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Reducing Disorder, Fear, and Crime in Public Housing: An Evaluation of a Drug Crime Elimination Program in Spokane, Washington

NCJ Number
171632
Author(s)
A L Giacomazzi; E F McGarrell; Q C Thurman
Date Published
1997
Length
153 pages
Annotation
A project to eliminate drug-related crime in public housing in Spokane, Wash. was evaluated by means of a process evaluation and a short-term impact evaluation.
Abstract
Project ROAR (Reclaiming Our Area Residences) was established in 1994 through a public-private, interagency collaboration to empower public housing in an effort to produce a safer neighborhood. The program targeted a poor neighborhood in the central business district with a large elderly and transient population that was experiencing high rates of drug dealing and related crime and disorder problems. The program included police activities, community involvement, and situational crime prevention. Information was collected by means of interviews with public housing residents, surveys of city residents, a physical inventory of neighborhoods, statistics on offenses and arrests, observations of program meetings and activities, focus group sessions with participants, and interviews with residents of the broader neighborhood and a comparison neighborhood. Results indicated that the program has resulted in positive changes in residents' perceptions of the overall quality of their neighborhood life and police services. The official crime data are less clear; the physical and social setting experienced little change. Results are encouraging, but future research should assess the extent of crime displacement. Nevertheless, Project ROAR has succeeded where many other community crime prevention programs have failed. Figures, tables, study instruments, and 111 references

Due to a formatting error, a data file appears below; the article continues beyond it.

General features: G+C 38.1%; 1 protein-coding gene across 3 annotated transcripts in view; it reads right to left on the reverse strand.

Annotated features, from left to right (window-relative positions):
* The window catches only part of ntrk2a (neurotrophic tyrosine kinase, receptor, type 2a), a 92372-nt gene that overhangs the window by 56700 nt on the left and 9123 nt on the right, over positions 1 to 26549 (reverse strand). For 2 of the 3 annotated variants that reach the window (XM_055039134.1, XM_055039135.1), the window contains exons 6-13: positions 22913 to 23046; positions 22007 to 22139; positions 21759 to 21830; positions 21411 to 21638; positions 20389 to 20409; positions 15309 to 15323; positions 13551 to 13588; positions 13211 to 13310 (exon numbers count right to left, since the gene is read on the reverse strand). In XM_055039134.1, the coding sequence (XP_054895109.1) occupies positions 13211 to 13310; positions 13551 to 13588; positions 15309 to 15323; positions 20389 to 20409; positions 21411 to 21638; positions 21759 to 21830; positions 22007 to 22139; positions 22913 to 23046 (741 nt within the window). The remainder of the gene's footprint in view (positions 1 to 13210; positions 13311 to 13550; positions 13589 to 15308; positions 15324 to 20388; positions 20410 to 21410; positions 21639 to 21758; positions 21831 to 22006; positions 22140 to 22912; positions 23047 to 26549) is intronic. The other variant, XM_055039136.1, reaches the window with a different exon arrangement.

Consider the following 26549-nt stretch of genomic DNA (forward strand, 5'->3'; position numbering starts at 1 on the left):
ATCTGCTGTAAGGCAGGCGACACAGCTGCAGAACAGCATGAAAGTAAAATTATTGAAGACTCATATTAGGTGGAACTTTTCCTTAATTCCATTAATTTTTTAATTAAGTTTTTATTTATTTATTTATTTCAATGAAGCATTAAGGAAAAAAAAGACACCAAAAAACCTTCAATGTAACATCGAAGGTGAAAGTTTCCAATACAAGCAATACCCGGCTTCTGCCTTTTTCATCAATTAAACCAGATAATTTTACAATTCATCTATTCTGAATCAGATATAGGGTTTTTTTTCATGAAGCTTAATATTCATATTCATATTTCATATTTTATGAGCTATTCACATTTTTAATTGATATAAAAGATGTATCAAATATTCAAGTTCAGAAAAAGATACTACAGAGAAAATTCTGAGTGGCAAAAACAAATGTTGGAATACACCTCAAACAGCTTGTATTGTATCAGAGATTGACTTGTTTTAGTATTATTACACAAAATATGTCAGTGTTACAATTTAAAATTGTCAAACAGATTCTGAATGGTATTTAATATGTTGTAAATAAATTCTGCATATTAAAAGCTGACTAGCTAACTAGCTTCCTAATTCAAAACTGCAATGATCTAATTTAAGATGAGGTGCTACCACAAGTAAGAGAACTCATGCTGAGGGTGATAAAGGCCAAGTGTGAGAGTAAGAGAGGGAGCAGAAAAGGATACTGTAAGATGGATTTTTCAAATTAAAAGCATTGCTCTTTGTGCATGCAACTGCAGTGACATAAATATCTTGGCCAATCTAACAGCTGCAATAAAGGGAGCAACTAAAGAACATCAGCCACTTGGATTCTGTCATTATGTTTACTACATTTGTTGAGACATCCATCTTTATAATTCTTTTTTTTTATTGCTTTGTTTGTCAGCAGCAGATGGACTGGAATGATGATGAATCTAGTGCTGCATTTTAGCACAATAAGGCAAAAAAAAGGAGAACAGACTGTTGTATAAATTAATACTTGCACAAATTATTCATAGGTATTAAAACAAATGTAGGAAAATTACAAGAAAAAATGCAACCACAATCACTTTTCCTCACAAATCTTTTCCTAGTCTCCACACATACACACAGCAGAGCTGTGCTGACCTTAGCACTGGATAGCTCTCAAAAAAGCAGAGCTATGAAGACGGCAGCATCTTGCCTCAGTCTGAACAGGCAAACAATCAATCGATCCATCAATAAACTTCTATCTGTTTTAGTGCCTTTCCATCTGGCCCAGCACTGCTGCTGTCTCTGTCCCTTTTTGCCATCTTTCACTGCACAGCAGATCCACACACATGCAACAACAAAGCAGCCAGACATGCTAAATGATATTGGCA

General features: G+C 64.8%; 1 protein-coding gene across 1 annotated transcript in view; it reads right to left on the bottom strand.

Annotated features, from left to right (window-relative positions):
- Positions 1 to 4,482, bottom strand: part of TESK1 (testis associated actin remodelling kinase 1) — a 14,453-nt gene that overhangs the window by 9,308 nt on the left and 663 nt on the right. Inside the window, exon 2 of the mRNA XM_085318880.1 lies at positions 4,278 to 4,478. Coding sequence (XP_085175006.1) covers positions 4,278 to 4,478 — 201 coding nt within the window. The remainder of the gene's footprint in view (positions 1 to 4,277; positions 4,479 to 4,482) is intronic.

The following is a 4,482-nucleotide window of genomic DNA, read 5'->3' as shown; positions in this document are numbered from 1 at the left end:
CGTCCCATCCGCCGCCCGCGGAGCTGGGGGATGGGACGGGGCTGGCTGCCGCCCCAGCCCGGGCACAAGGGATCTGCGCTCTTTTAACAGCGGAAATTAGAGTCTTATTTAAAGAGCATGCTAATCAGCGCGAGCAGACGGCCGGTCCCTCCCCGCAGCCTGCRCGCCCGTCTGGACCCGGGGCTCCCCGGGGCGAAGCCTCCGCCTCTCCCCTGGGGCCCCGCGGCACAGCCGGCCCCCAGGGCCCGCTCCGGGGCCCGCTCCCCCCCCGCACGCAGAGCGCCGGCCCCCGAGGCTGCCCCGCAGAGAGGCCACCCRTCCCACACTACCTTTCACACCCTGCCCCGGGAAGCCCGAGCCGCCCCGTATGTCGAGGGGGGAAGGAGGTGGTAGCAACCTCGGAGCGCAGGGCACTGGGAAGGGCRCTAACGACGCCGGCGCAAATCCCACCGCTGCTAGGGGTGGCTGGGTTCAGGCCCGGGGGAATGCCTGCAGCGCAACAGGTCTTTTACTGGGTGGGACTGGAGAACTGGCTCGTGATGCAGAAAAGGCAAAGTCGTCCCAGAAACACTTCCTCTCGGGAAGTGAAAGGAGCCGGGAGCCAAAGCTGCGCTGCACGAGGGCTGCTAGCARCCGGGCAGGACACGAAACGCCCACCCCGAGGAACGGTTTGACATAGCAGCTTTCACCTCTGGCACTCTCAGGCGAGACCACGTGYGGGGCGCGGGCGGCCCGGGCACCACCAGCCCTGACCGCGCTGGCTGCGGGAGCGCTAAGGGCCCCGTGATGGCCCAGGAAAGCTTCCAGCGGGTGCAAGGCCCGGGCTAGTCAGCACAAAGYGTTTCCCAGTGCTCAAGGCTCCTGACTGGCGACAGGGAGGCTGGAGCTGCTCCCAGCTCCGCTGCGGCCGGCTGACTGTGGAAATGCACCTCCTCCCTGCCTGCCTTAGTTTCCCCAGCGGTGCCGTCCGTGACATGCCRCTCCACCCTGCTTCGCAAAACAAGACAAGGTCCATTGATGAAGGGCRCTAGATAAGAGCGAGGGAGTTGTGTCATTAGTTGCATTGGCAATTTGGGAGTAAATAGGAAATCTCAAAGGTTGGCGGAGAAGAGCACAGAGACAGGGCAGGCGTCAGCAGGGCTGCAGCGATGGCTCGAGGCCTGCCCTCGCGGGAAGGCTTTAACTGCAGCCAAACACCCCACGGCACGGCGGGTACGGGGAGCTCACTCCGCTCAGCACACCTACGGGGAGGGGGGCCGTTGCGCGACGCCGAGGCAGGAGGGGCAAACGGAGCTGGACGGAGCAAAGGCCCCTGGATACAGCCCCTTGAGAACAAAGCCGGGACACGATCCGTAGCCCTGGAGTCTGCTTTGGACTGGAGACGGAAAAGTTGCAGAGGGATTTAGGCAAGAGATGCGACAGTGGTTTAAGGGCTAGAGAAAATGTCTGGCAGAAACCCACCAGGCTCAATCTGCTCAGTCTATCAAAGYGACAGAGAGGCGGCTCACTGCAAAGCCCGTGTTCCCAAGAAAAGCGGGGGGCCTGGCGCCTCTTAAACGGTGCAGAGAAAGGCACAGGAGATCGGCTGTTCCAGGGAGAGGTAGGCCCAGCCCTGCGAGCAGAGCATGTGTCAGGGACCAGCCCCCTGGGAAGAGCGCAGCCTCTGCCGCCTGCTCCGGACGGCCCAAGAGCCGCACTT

Date Published: January 1, 1997